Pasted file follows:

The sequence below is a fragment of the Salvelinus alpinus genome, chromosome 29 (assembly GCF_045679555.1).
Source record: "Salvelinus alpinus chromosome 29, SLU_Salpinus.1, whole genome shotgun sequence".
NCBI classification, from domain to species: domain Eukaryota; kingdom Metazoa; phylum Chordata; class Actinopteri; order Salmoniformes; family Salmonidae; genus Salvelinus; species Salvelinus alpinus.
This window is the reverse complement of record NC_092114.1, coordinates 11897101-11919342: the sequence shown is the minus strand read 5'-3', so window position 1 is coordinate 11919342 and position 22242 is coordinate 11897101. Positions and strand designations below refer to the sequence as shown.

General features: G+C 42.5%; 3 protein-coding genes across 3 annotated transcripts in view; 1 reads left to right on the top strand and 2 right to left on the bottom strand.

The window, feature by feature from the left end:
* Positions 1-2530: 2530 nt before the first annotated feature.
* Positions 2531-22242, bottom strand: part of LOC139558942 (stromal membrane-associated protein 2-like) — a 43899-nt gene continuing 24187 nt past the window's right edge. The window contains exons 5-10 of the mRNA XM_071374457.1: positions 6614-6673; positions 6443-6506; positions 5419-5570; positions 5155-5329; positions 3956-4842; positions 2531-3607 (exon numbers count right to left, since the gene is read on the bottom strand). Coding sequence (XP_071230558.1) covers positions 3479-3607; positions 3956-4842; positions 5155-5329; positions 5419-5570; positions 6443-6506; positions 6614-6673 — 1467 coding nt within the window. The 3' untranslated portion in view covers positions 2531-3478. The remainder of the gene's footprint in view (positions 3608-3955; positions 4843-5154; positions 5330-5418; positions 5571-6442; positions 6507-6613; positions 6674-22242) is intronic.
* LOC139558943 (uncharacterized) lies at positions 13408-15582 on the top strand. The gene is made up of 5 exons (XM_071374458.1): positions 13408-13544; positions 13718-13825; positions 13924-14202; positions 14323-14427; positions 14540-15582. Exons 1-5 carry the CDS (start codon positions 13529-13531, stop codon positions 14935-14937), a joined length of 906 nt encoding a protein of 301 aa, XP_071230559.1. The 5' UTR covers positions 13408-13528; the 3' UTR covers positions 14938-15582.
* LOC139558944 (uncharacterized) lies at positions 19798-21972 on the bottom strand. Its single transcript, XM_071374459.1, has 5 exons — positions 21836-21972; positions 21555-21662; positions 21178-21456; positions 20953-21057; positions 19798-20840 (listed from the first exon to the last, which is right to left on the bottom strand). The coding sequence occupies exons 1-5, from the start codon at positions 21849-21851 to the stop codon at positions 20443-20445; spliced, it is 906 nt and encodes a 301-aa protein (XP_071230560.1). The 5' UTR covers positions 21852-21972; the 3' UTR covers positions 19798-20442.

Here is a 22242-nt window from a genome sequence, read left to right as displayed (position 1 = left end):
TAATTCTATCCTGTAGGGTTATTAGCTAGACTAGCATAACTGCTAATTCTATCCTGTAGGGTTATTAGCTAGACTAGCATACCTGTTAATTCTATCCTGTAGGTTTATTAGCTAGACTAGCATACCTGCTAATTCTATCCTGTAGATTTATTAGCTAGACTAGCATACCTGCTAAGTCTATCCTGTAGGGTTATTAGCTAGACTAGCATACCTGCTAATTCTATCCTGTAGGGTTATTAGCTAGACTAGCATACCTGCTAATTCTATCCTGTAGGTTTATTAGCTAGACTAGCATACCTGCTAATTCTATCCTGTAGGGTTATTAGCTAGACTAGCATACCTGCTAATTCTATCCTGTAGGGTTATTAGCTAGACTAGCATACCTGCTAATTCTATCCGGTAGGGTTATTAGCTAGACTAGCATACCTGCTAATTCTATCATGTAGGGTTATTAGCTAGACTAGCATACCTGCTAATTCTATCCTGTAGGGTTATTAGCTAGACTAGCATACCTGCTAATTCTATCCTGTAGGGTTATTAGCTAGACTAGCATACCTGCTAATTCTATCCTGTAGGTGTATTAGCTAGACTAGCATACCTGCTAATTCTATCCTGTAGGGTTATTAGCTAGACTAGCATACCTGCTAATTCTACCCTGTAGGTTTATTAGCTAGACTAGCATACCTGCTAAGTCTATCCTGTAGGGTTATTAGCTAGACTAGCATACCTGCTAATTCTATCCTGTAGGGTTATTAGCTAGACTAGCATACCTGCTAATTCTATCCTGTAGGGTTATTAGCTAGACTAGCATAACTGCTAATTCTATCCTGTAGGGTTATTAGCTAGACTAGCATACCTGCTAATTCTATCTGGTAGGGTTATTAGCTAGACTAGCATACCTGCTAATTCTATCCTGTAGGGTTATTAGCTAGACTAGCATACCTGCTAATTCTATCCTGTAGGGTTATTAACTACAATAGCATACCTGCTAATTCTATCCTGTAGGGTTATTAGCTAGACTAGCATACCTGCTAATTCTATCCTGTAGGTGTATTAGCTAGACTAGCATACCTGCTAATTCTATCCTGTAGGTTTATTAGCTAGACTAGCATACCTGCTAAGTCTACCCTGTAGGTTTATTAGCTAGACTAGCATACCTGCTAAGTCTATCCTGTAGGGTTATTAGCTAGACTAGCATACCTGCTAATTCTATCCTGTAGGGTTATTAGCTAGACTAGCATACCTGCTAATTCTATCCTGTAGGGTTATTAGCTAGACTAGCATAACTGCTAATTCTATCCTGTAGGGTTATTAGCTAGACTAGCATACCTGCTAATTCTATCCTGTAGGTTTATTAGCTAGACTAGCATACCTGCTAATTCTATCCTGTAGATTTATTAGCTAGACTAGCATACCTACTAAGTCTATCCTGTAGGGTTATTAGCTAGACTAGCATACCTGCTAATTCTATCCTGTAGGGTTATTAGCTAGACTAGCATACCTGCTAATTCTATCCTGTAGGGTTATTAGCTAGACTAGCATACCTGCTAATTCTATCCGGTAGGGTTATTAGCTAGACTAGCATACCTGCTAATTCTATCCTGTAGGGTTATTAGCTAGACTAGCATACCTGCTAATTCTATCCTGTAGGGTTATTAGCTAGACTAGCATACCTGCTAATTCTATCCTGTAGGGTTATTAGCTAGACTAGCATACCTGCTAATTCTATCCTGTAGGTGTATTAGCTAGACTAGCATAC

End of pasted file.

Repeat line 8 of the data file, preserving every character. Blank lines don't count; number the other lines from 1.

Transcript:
* Positions 2531-22242, bottom strand: part of LOC139558942 (stromal membrane-associated protein 2-like) — a 43899-nt gene continuing 24187 nt past the window's right edge. The window contains exons 5-10 of the mRNA XM_071374457.1: positions 6614-6673; positions 6443-6506; positions 5419-5570; positions 5155-5329; positions 3956-4842; positions 2531-3607 (exon numbers count right to left, since the gene is read on the bottom strand). Coding sequence (XP_071230558.1) covers positions 3479-3607; positions 3956-4842; positions 5155-5329; positions 5419-5570; positions 6443-6506; positions 6614-6673 — 1467 coding nt within the window. The 3' untranslated portion in view covers positions 2531-3478. The remainder of the gene's footprint in view (positions 3608-3955; positions 4843-5154; positions 5330-5418; positions 5571-6442; positions 6507-6613; positions 6674-22242) is intronic.